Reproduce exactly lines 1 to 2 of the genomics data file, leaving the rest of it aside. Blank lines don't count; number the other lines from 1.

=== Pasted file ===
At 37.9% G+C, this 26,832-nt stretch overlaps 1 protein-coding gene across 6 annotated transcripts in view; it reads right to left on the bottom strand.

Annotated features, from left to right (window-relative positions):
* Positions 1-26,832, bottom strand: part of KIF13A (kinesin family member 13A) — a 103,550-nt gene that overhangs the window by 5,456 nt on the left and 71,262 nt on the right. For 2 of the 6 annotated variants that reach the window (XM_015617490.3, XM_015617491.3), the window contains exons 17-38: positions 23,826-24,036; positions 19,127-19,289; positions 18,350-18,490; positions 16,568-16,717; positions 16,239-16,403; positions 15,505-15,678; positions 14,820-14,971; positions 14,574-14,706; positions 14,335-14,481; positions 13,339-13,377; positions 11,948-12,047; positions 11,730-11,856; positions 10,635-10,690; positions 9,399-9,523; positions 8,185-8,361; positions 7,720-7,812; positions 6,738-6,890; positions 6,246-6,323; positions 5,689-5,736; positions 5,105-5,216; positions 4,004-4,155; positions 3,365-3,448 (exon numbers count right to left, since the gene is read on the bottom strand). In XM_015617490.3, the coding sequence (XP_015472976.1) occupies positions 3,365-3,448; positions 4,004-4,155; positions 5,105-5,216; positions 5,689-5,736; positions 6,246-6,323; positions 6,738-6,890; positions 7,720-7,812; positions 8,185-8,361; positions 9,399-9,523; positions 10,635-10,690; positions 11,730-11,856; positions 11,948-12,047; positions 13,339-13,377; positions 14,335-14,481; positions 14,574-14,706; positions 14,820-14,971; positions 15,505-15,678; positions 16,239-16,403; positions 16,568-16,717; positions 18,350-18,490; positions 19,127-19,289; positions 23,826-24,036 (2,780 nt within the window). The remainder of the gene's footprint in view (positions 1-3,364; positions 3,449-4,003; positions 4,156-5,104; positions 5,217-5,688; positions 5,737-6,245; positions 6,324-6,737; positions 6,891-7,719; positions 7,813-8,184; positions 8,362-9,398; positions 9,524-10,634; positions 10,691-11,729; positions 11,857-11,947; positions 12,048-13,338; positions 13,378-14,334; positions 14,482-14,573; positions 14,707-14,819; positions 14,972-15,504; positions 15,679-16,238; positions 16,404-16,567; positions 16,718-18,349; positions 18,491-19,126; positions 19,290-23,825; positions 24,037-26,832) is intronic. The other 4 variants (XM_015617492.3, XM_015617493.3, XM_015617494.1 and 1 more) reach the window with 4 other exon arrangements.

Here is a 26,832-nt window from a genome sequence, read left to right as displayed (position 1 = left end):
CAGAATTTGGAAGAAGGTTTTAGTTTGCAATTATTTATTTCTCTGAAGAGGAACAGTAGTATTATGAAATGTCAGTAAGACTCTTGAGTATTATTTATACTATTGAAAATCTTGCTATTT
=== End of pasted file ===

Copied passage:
At 37.9% G+C, this 26,832-nt stretch overlaps 1 protein-coding gene across 6 annotated transcripts in view; it reads right to left on the bottom strand.

Annotated features, from left to right (window-relative positions):